What Should You Say As A Goalkeeper To Help Your Team?

One of the most important duties of a goalkeeper is to make sure that their defensive line is properly positioned at all times. Also, it’s the goalkeeper’s job to alert their team members of upcoming pressure when that player has his or her back turned to where the pressure is coming from. In short, as a goalkeeper, you need to be able to communicate. This is a part of the game that a lot of goalkeepers struggle with, either for personality issues in that you’re not a big screamer or you just don’t really understand how to read the game. 

A lot of coaches are going to demand that their keepers be overly communicative. What ends up happening though is that those keepers just yell out senseless things that can alarm defenders in a negative way. My theory has always been if what you’re about saying really doesn’t help anyone don’t say it. Also, mold your communication to your personality. Some keepers are big talkers and they can play that way, and that’s fine. If you’re not a bigger talker don’t force yourself to be one. Especially in higher levels of competition players say through fake people pretty quickly. Sometimes it takes time and games to be able to develop good communication. It’s not just something you can wish into existence. 

What Do You Need To Be Concerned With As A Keeper? 

Your first priority as a keeper is positioning. You need to make sure that you’re in the right spot first before you can start barking out orders. Playing in goal is not a stationary position at all! This is the first mistake that people make, and quite frankly not every coach under the sun knows how to coach this. Especially if he or she never played a game in goal.

I plan to do a whole article about positioning with examples later on, but for now, the simple concept behind positioning is trying to move towards the side where the ball is at an angle. From the spot that you’re in you should be able to step and dive towards the far post or take steps back to reach a ball that could potentially be going over your head. Some keepers love to bark when they are right in the middle of the goal standing up completely straight in no position to make a play on the ball regardless of where it’s played. Take care of yourself first and then read the field to see what you can help out. 

Counter Attacks & Just Overall Attacking 

Screaming when you’re coming out for a cross is a decent habit, but it’s not the most important thing in the world. In my view, one of the most important commands that you have to get into the habit of expressing as a keeper is pointing out the attackers that are coming in without the ball during a counter. Defenders tend to be fixated on the ball and if you do that, there is a good chance that you’ll leave your man open at the far post.

As a keeper what you need to do is fall back quickly into position and call out to your defenders to tend to their own man. Point them out for them, or let them know that the player is making a run behind them from left to right. Try to be as quick and descriptive as you can hear. Over time everyone develops their own keywords that they have with defenders to let them know that a player is making a near-post run or a far post-run.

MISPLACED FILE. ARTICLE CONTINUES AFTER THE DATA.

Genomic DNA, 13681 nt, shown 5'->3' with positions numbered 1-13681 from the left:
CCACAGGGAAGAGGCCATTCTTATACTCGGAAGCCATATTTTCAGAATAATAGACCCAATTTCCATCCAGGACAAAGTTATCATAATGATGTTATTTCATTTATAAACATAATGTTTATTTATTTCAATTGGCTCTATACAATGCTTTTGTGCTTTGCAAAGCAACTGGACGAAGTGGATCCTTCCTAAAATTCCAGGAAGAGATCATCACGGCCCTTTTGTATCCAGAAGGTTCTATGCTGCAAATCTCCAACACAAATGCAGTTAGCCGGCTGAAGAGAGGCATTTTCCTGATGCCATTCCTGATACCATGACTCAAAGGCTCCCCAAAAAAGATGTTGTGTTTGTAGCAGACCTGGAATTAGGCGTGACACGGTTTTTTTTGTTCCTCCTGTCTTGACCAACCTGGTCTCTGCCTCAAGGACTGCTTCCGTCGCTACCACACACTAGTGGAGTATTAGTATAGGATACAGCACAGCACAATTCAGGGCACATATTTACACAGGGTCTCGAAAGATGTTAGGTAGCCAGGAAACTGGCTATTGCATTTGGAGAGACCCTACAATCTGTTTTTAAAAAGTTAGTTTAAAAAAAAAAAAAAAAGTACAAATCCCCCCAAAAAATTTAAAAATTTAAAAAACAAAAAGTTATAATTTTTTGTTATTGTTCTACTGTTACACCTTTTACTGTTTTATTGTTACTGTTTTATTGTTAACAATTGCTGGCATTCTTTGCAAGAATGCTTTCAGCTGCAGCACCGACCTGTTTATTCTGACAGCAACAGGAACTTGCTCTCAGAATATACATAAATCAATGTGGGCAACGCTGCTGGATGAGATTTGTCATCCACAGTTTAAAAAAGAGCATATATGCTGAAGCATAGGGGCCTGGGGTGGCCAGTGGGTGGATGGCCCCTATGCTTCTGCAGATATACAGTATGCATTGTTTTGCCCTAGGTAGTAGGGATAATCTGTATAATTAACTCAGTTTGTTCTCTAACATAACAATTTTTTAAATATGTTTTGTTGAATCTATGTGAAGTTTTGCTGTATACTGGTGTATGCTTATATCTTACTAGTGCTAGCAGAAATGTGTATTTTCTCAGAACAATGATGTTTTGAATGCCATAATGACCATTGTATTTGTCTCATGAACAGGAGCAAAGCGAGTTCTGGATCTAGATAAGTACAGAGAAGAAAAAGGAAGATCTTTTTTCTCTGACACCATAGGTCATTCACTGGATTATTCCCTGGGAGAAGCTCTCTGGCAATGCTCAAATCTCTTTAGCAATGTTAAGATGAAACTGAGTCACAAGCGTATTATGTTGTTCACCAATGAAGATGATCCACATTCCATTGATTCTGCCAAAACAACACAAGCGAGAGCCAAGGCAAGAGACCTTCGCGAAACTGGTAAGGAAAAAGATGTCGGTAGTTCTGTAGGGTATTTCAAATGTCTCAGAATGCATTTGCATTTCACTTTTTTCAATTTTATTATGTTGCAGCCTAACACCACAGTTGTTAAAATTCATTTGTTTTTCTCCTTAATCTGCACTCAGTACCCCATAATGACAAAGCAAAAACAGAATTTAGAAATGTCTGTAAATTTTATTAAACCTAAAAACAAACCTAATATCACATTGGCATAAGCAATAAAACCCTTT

You can use some of these same keywords, or little say things like “Number nine is making a run behind you,” and order your center backs to pass him off to the next player or to keep on them. In soccer, you typically don’t get direct coaching indications over how you should be playing defense. At least not in most youth levels and even in some of the higher levels of competition further down the line. Are you going to be playing man or are you playing zone? Usually, it’s going to be better to play a bit of a zone. It’s not a complex thing, it’s just making sure that you understand that each player in the defense has set movements that he or she needs to make. 

With ball happy center backs you need to make sure that they are not always trying to put pressure on the player carrying the ball. All that usually causes is a major gap that other players can exploit by making runs and through balls that are going to see you picking up the ball from the back of the net or in the best case scenario force you to win a 1v1 play. You are only going to be able to win so many times until you concede a goal. In any level of football, many goals end up being conceded because defenders want to actively chase the ball. As a goalkeeper, one of your important instructions revolves around keeping your guys in position. Not ball chasing can help even some of the most limited center backs do a decent job. 

What To Say On A Corner Kick 

One guy on the near post is the old school way of doing things, and I still believe it has been proven to work. Usually, you want one guy in the near post and one guy in the far post. Usually, the attacking team is going to put 5 or 6 guys in the box at the most. What you can do is put the two guys in the posts play man to man with the 5 or 6 guys that are attacking and have one guy free that is going for the ball and your team’s strikers should be rebounding outside the box.

Some teams will put the short guys on rebound duty, that’s fair as well. As long as those short guys can at least keep the ball or clear it when need be. Ideally, this is something that you should practice. There are coaches that are very detailed about this and maybe will want to play a zone marking scheme.